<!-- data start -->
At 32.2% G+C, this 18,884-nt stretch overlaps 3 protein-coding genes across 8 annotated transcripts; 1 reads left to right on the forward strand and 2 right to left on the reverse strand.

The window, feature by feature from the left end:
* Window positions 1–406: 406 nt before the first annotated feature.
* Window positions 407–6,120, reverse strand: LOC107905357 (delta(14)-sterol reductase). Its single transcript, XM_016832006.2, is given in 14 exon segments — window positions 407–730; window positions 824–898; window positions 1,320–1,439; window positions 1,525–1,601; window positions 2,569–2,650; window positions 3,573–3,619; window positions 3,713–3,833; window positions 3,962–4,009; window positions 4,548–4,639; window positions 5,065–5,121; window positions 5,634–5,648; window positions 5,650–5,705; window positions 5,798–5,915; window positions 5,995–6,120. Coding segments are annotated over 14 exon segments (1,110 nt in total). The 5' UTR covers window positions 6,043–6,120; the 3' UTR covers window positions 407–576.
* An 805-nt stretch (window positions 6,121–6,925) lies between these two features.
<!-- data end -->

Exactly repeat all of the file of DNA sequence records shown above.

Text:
At 32.2% G+C, this 18,884-nt stretch overlaps 3 protein-coding genes across 8 annotated transcripts; 1 reads left to right on the forward strand and 2 right to left on the reverse strand.

The window, feature by feature from the left end:
* Window positions 1–406: 406 nt before the first annotated feature.
* Window positions 407–6,120, reverse strand: LOC107905357 (delta(14)-sterol reductase). Its single transcript, XM_016832006.2, is given in 14 exon segments — window positions 407–730; window positions 824–898; window positions 1,320–1,439; window positions 1,525–1,601; window positions 2,569–2,650; window positions 3,573–3,619; window positions 3,713–3,833; window positions 3,962–4,009; window positions 4,548–4,639; window positions 5,065–5,121; window positions 5,634–5,648; window positions 5,650–5,705; window positions 5,798–5,915; window positions 5,995–6,120. Coding segments are annotated over 14 exon segments (1,110 nt in total). The 5' UTR covers window positions 6,043–6,120; the 3' UTR covers window positions 407–576.
* An 805-nt stretch (window positions 6,121–6,925) lies between these two features.